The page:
Hall but the Columbus Day Storm of 1962 destroyed the South Wing
which contained the stage facilities.
CURRENT USES: Seating
619 people, Rice is one of the state’s finest mid-sized performance
facilities. Major theater, dance, public speaking, and musical
productions at the university are held in Rice Auditorium's 26,000
square feet. Rice Auditorium is home to the Smith Fine Arts Series,
bringing talented performers and audiences to the area each year.
The theater is said to be the home of the ghost of George Harding,
a former Western theater professor. Harding's ghost is friendly
but loves to play with the lighting in the theater. Rice Auditorium
is named after the former university president Leonard Rice who
was instrumental in the building project.
Elementary - Built: 1915
Renovations and Additions: 1949, 1959, 1962, 1986
In the late 1880s,
a wooden structure was built to house the College’s model school
and provide training for future teachers. The model school facility
was Monmouth’s only school until completion of Monmouth High School
in 1911. After the high school was built, the model school housed
only the elementary students (K-8). In 1915, ONS constructed a
new building for the Training School which later became the ITC
building. Two annexes were added to the building in 1949 and the
name changed to Monmouth Training School. After the completion
on the Monmouth Elementary School in 1964, the name was changed
to College Elementary School (CES) to avoid confusion. In 1986,
CES vacated the building to make way for the building rededication
as the university’s Instructional Technology Center (ITC).
CURRENT USES: The building
now houses the university’s computer and audio/visual centers
in addition to office space and classrooms. Over the front doors
is the quote “He who dares to teach must never cease to learn.”
The subject of some controversy, the quotation has been attributed
to librarian John Cotton Dana who initially suggested it for a
New Jersey teachers training college in 1912.
Since 1968, the Homecoming
Queen has planted a rose bush in the Queen’s Rose Garden. Until
1980, the roses were planted near the pergola and decorative wall
behind Todd Hall that once hid the physical plant and root cellar
from view. Current Homecoming Queens now plant their roses by
the west entrance to the Werner University center.
- Built: 1966
Education Department was housed in Swindel Hall prior to the completion
of the new General Laboratory and Office Building or GLOB, the
name initially given to the Education Building.
CURRENT USES: The Education
Building houses the College of Education and the regional Resource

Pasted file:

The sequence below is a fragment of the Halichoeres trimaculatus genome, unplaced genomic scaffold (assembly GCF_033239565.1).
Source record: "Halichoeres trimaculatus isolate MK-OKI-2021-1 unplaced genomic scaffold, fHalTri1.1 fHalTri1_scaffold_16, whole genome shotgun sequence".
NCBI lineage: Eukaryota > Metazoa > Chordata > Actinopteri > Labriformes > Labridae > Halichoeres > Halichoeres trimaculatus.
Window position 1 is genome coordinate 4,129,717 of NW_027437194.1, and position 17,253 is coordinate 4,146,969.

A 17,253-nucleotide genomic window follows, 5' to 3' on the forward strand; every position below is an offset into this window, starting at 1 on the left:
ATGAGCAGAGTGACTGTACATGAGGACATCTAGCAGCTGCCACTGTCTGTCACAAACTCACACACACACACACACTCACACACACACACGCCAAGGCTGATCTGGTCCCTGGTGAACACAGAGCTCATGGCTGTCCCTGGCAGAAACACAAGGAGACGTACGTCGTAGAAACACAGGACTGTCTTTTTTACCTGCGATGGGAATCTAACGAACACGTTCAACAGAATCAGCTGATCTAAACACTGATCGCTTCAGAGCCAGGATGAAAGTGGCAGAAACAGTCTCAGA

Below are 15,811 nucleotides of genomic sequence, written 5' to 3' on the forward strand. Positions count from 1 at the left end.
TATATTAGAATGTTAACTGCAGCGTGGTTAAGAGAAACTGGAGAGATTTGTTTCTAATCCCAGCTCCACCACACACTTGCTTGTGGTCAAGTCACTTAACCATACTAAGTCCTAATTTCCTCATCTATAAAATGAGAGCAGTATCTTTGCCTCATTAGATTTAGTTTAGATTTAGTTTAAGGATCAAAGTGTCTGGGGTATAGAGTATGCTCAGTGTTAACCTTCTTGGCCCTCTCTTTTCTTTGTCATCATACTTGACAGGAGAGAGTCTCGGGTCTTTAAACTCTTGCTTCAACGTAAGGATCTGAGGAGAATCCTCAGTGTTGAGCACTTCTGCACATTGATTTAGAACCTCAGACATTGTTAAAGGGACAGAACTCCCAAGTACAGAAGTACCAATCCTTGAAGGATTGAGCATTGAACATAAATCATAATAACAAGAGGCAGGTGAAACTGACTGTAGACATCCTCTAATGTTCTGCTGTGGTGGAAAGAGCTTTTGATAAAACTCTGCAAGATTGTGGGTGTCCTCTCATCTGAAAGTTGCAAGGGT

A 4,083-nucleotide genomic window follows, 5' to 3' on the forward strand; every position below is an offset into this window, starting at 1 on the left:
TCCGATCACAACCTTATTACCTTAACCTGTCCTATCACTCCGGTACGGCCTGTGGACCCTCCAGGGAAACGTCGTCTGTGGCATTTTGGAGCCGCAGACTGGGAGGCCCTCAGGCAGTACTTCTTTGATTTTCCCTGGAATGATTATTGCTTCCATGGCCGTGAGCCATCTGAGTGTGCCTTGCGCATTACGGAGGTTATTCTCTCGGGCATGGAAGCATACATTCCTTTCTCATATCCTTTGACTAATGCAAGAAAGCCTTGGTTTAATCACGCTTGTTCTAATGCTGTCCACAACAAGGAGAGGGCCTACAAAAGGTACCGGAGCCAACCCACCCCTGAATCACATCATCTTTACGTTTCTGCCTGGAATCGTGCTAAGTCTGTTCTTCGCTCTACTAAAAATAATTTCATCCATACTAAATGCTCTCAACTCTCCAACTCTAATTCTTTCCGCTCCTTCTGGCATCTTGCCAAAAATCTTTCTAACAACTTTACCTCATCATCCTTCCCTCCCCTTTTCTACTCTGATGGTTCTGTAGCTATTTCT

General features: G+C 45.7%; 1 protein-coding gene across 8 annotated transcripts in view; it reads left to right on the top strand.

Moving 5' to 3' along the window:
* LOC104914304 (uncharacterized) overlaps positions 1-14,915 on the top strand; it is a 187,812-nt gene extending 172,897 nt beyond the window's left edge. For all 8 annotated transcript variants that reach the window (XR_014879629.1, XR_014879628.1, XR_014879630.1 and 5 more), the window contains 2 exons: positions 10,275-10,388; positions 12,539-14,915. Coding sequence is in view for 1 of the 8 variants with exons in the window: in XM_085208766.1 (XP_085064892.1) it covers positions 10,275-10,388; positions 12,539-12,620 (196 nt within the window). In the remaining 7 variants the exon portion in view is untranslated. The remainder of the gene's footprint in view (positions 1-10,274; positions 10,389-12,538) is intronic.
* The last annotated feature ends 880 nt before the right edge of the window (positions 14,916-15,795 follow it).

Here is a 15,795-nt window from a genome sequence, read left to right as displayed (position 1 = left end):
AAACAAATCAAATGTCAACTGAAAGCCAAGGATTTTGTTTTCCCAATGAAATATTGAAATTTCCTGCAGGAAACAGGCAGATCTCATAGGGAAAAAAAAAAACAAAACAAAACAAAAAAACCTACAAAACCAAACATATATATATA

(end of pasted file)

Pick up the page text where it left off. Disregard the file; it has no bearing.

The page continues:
Center on Deafness. Most education and sign language classes are
held in the Education building. The Center on Deafness and the
College of Education are nationally recognized and has been awarded
numerous honors and grants.
Center - Built: 1960 Renovated: 1972, 1986, 1996-2000
The Student Center
was built to replace Maple Hall. Built in 1914, Maple Hall was
simply too small and poorly designed for a student center. Initially,
the building was called the Student Center-Commons. By the 1970s,
the name had changed to the College Center. Werner University
Center was built as a student activities center. Until the completion
of Valsetz Dining Hall in 1971, this building housed the university's
CURRENT USES: The Werner
University Center is the hub of student activities on campus.
Werner University Center features a game room, computer lab, coffee
shop, bookstore, snack bar, food court, and rooms for movie screenings
and meetings. Student Leadership and Activities, Student Government,
Student Media, Career Services, Disability Services, and Non-Traditional
Student Services are all located in the University Center. The
name was changed to Werner College Center in 1989 to honor Neal
Werner. Werner was the College Center director and key advocate
for an expanded and remodeled student center. The convict-made
bricks in the sidewalk on the south side of the Werner building
were salvaged from the demolished smokestack of the old physical
plant which once stood behind Todd Hall.
Sketches normally reside in the University Archives and can be viewed
by appointment. Contact Camila
LOCATION: 2rd floor
Curators: Jerrie Lee Parpart and Ruth Weston
Return to Main Exhibitions
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This page was modified
March 10, 2008